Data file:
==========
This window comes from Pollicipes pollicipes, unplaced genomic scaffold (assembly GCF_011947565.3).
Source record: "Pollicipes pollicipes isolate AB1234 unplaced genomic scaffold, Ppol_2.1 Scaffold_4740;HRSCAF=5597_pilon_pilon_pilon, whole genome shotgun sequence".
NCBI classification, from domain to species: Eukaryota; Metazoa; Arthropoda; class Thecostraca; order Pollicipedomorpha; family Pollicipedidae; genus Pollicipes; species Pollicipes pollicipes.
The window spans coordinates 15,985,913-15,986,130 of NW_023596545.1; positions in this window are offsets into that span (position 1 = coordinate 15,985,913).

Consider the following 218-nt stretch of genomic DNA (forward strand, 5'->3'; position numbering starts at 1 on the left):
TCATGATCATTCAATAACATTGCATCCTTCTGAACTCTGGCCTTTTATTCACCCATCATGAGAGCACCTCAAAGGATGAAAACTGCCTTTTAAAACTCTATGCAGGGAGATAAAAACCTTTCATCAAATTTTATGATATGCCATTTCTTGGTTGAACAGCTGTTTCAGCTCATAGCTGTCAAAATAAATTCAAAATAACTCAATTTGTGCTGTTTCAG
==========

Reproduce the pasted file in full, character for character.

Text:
This window comes from Pollicipes pollicipes, unplaced genomic scaffold (assembly GCF_011947565.3).
Source record: "Pollicipes pollicipes isolate AB1234 unplaced genomic scaffold, Ppol_2.1 Scaffold_4740;HRSCAF=5597_pilon_pilon_pilon, whole genome shotgun sequence".
NCBI classification, from domain to species: Eukaryota; Metazoa; Arthropoda; class Thecostraca; order Pollicipedomorpha; family Pollicipedidae; genus Pollicipes; species Pollicipes pollicipes.
The window spans coordinates 15,985,913-15,986,130 of NW_023596545.1; positions in this window are offsets into that span (position 1 = coordinate 15,985,913).

Consider the following 218-nt stretch of genomic DNA (forward strand, 5'->3'; position numbering starts at 1 on the left):
TCATGATCATTCAATAACATTGCATCCTTCTGAACTCTGGCCTTTTATTCACCCATCATGAGAGCACCTCAAAGGATGAAAACTGCCTTTTAAAACTCTATGCAGGGAGATAAAAACCTTTCATCAAATTTTATGATATGCCATTTCTTGGTTGAACAGCTGTTTCAGCTCATAGCTGTCAAAATAAATTCAAAATAACTCAATTTGTGCTGTTTCAG